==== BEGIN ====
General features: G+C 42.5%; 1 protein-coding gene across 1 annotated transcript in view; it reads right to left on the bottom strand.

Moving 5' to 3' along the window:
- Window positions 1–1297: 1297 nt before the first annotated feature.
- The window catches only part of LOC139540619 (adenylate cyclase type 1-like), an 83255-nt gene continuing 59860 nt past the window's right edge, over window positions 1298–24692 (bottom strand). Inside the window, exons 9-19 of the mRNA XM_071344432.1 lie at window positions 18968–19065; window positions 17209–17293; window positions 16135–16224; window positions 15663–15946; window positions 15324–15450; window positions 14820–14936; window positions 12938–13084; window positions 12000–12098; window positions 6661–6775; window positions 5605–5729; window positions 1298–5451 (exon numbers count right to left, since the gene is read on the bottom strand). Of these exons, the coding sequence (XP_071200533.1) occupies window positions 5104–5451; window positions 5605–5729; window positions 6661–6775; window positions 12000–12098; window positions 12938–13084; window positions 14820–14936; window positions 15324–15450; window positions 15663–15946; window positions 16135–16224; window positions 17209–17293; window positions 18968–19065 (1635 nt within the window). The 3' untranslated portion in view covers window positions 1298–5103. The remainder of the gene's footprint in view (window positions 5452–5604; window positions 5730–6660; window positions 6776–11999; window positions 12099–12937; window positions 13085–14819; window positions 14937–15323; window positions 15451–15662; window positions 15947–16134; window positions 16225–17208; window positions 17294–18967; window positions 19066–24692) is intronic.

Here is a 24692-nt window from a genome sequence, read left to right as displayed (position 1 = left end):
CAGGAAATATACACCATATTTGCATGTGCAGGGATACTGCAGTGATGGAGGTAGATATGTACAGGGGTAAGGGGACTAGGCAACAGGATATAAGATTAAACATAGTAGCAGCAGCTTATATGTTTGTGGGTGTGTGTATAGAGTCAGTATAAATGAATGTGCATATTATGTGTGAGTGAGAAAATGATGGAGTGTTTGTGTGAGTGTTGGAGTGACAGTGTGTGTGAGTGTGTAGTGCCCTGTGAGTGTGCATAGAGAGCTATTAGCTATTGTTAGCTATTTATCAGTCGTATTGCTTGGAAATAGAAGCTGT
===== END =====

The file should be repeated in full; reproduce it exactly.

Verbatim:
General features: G+C 42.5%; 1 protein-coding gene across 1 annotated transcript in view; it reads right to left on the bottom strand.

Moving 5' to 3' along the window:
- Window positions 1–1297: 1297 nt before the first annotated feature.
- The window catches only part of LOC139540619 (adenylate cyclase type 1-like), an 83255-nt gene continuing 59860 nt past the window's right edge, over window positions 1298–24692 (bottom strand). Inside the window, exons 9-19 of the mRNA XM_071344432.1 lie at window positions 18968–19065; window positions 17209–17293; window positions 16135–16224; window positions 15663–15946; window positions 15324–15450; window positions 14820–14936; window positions 12938–13084; window positions 12000–12098; window positions 6661–6775; window positions 5605–5729; window positions 1298–5451 (exon numbers count right to left, since the gene is read on the bottom strand). Of these exons, the coding sequence (XP_071200533.1) occupies window positions 5104–5451; window positions 5605–5729; window positions 6661–6775; window positions 12000–12098; window positions 12938–13084; window positions 14820–14936; window positions 15324–15450; window positions 15663–15946; window positions 16135–16224; window positions 17209–17293; window positions 18968–19065 (1635 nt within the window). The 3' untranslated portion in view covers window positions 1298–5103. The remainder of the gene's footprint in view (window positions 5452–5604; window positions 5730–6660; window positions 6776–11999; window positions 12099–12937; window positions 13085–14819; window positions 14937–15323; window positions 15451–15662; window positions 15947–16134; window positions 16225–17208; window positions 17294–18967; window positions 19066–24692) is intronic.

Here is a 24692-nt window from a genome sequence, read left to right as displayed (position 1 = left end):
CAGGAAATATACACCATATTTGCATGTGCAGGGATACTGCAGTGATGGAGGTAGATATGTACAGGGGTAAGGGGACTAGGCAACAGGATATAAGATTAAACATAGTAGCAGCAGCTTATATGTTTGTGGGTGTGTGTATAGAGTCAGTATAAATGAATGTGCATATTATGTGTGAGTGAGAAAATGATGGAGTGTTTGTGTGAGTGTTGGAGTGACAGTGTGTGTGAGTGTGTAGTGCCCTGTGAGTGTGCATAGAGAGCTATTAGCTATTGTTAGCTATTTATCAGTCGTATTGCTTGGAAATAGAAGCTGT